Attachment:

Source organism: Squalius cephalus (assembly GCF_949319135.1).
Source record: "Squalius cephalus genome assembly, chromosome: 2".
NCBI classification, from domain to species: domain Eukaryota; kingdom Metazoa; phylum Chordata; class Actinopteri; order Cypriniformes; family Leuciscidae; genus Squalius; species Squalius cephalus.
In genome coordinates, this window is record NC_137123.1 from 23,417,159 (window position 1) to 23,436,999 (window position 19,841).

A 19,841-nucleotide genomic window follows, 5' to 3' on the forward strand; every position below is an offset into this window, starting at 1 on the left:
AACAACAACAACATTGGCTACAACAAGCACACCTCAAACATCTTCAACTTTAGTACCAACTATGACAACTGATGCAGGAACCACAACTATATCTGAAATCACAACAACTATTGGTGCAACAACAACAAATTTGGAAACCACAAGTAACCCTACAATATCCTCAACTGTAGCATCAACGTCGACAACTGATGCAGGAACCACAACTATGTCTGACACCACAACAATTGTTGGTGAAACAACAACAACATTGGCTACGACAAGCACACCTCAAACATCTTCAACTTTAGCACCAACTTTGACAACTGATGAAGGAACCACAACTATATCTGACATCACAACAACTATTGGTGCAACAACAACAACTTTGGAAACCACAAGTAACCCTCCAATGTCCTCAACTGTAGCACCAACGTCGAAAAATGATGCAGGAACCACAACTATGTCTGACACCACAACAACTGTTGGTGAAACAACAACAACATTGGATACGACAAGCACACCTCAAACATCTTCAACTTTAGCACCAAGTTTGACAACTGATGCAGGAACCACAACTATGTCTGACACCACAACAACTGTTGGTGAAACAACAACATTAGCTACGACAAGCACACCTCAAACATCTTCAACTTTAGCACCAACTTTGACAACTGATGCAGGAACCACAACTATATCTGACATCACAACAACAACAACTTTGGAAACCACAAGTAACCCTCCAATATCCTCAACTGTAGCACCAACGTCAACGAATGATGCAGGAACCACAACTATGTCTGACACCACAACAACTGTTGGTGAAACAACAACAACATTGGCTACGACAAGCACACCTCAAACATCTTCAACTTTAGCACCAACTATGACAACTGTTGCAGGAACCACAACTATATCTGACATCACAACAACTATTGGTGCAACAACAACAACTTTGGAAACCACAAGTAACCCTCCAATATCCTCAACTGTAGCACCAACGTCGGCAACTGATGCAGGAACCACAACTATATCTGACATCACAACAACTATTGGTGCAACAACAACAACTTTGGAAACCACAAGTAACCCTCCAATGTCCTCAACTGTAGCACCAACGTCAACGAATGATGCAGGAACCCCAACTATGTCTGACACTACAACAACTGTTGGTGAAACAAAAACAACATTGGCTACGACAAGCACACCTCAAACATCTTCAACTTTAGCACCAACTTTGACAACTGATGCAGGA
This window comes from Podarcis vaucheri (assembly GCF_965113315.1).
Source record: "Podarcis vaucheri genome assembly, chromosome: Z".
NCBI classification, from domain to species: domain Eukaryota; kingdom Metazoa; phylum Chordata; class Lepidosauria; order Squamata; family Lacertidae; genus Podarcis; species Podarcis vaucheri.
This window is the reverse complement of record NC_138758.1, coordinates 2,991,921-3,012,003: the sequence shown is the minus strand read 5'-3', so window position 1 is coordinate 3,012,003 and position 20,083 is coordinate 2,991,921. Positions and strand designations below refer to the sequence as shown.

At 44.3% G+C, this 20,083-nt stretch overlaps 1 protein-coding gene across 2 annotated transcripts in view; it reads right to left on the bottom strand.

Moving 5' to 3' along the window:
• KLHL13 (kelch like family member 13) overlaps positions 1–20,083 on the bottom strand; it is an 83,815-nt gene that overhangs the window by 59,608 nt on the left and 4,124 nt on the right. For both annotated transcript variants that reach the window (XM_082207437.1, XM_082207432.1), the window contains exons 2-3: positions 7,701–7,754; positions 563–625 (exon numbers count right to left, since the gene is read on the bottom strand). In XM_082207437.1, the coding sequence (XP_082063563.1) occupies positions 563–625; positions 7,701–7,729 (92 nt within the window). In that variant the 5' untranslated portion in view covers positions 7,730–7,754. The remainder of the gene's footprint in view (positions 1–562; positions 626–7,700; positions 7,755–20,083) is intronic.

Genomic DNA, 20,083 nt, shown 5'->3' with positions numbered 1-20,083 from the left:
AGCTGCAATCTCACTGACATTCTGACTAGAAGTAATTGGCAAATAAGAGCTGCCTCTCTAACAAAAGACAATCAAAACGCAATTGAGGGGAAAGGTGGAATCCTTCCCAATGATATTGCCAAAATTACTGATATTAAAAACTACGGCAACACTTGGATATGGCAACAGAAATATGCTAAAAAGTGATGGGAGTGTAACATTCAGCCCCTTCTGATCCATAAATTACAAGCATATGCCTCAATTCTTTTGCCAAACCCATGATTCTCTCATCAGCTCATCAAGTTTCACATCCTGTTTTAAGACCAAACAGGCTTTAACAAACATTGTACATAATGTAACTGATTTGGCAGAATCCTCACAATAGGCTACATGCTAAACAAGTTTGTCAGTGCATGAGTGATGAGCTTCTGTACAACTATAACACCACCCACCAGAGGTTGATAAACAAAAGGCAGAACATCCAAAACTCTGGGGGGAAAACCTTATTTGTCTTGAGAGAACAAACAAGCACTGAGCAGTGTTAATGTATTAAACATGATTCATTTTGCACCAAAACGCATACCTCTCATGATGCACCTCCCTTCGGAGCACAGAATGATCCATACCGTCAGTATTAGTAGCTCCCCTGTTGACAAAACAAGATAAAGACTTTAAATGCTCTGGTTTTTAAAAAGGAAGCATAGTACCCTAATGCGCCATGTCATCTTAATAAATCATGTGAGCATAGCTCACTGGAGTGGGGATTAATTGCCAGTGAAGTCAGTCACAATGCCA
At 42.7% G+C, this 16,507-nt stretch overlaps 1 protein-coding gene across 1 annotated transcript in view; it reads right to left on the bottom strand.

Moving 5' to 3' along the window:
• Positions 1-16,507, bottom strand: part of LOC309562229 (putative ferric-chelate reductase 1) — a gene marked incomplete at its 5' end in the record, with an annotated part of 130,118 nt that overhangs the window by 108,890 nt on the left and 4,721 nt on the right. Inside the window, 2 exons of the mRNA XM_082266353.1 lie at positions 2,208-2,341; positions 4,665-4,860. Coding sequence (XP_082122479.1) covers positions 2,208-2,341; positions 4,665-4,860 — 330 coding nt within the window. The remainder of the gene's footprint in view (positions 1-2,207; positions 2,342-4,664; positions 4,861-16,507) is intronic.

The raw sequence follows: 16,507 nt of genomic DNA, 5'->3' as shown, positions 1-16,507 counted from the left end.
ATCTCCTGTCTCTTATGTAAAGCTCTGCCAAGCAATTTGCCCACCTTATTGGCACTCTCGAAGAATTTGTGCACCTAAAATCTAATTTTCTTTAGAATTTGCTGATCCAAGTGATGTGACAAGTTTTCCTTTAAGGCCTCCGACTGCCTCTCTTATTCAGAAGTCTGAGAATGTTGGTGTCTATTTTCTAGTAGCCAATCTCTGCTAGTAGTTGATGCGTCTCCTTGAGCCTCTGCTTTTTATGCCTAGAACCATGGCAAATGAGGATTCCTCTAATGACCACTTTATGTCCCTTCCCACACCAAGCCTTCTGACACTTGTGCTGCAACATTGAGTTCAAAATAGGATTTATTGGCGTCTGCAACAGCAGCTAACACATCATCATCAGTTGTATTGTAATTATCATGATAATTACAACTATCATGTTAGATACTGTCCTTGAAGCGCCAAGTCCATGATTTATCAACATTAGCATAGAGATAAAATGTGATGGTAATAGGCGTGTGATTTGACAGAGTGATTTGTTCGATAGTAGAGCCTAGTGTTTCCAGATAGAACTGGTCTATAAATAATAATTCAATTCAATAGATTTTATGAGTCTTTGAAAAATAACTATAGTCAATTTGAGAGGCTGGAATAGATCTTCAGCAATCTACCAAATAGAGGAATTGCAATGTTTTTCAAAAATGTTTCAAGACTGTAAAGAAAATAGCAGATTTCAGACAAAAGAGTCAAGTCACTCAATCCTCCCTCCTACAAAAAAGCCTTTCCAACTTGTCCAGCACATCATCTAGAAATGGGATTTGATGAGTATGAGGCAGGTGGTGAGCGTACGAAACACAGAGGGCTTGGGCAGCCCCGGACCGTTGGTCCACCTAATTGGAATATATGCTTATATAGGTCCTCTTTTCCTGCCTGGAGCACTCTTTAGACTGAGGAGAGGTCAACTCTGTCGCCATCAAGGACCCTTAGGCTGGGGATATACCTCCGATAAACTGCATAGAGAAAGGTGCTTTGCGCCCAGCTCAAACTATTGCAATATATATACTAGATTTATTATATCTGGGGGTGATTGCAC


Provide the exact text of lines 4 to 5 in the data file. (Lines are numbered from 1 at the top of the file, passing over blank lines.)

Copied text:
In genome coordinates, this window is record NC_137123.1 from 23,417,159 (window position 1) to 23,436,999 (window position 19,841).

A 19,841-nucleotide genomic window follows, 5' to 3' on the forward strand; every position below is an offset into this window, starting at 1 on the left: